December 1994 saw the Russian military launch an assault on Grozny, capital of the obscure Caucasian autonomous republic of Chechnya, in an effort to put an end to its pretensions to national independence. Three years earlier, in 1991, a renegade Chechen general in the Russian Army, Djokar Dudayev, had acceded to the pleadings of Chechen “elders” who wished to take the territory out of the Russian Federation-Russia. By mid-1996, what had quite unexpectedly become a very bloody operation, and a political hot potato in Moscow, remained uncompleted. In spite of a declaration of cease-fire by President Yeltsin and the killing of Dudayev, Chechen “freedom fighters” based in the mountains and villages continued to wage an Afghan-style struggle against the “occupiers” from Moscow. After some 30,000 deaths, most of them civilian, there was no end in sight.
Is the war in Chechnya sui generis, as some would claim? Or is it symptomatic of a broader class of wars? As of late 1995, according to the Kennedy School’s Project on Internal Conflict (Harvard University), some 35 major armed intra-state struggles were underway around the world. In a number of ways, Chechnya is unique, but it can also be seen as an archetype for similar conflicts taking place, or pending, around the world.
Why the apparent increase in ethnic conflict in the early 1990s? What, if anything, might the United States and the rest of the world do in the future to prevent such carnage from becoming an accepted feature of global politics? Absent satisfactory explanations of these crises, the chances are better than even that, within the next few years, the United States and its allies will find themselves confronted by a similar “no-win” situation in any one of the dozens of places where very little provocation will trigger new episodes of ethnic cleansing.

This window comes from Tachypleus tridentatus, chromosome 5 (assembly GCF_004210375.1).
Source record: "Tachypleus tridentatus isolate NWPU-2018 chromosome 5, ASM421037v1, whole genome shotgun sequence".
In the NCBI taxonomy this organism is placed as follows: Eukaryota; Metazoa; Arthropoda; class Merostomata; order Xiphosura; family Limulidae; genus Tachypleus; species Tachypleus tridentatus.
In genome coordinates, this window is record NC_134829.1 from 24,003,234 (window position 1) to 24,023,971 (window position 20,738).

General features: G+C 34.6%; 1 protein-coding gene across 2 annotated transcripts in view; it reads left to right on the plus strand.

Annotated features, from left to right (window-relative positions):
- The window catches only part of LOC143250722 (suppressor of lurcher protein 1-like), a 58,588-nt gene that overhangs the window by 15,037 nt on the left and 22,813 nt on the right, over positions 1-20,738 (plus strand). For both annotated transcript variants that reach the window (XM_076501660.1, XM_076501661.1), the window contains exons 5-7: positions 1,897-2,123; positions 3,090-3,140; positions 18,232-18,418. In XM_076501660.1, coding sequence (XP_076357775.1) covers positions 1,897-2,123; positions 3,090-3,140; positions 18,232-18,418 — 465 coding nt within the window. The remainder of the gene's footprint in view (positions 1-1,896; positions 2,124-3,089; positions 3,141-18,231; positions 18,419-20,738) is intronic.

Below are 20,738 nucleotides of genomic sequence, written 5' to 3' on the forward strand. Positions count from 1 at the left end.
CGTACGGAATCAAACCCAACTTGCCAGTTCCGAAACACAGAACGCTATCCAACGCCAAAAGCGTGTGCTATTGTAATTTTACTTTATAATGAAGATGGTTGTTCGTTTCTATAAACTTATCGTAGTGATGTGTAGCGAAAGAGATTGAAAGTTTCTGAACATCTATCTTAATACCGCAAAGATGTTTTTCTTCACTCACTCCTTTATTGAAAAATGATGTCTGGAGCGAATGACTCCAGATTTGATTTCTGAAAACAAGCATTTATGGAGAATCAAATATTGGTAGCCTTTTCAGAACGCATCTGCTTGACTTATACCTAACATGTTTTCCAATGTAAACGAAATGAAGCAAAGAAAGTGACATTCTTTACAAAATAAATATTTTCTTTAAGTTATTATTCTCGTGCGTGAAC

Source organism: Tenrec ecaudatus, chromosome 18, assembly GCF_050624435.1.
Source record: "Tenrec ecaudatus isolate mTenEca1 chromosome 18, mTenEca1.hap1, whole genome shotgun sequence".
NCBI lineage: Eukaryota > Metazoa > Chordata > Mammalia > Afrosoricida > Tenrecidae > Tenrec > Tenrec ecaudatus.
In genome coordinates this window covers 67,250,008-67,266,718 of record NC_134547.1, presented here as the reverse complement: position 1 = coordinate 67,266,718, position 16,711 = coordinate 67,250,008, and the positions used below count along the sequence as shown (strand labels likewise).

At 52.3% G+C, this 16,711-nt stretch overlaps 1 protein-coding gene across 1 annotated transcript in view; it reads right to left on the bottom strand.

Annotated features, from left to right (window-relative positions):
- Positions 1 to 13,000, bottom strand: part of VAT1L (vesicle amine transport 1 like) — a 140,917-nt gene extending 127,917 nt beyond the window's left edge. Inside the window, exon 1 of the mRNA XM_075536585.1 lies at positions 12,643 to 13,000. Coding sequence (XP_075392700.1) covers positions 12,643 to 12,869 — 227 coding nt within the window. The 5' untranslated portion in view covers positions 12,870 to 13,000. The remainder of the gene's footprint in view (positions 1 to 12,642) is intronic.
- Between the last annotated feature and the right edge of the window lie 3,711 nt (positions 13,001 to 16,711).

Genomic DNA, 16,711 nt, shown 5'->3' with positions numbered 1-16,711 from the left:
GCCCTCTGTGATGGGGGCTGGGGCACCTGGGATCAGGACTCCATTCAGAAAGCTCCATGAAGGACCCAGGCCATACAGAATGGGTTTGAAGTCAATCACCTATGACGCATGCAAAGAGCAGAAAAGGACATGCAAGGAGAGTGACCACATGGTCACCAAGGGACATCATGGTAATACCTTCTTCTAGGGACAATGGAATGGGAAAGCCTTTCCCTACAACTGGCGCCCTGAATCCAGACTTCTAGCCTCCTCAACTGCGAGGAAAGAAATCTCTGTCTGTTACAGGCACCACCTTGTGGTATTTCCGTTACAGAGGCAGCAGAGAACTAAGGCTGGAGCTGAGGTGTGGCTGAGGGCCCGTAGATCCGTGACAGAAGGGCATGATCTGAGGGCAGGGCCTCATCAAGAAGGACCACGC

We offer an account of the causes of ethnic and sectarian conflict that is applicable to a growing number of countries and regions. In brief: What we have come to call “ethnic and sectarian conflict” is neither ethnic nor sectarian per se. Rather, it is about struggles over the levers of power and wealth within societies and countries in which ethnicity and religion provide the cultural and historical resources for mobilizing popular support for particular elites. These countries are almost always caught in the throes of economic and political transformations, brought on by external factors and forces. These erode or destroy old social, political and economic relations—old ways of doing things—and conflicts follow. The outcomes of such struggles are not pre-determined—ethnic cleansing is not dictated by some kind of historical materialism. There are possibilities for intervention before violence erupts.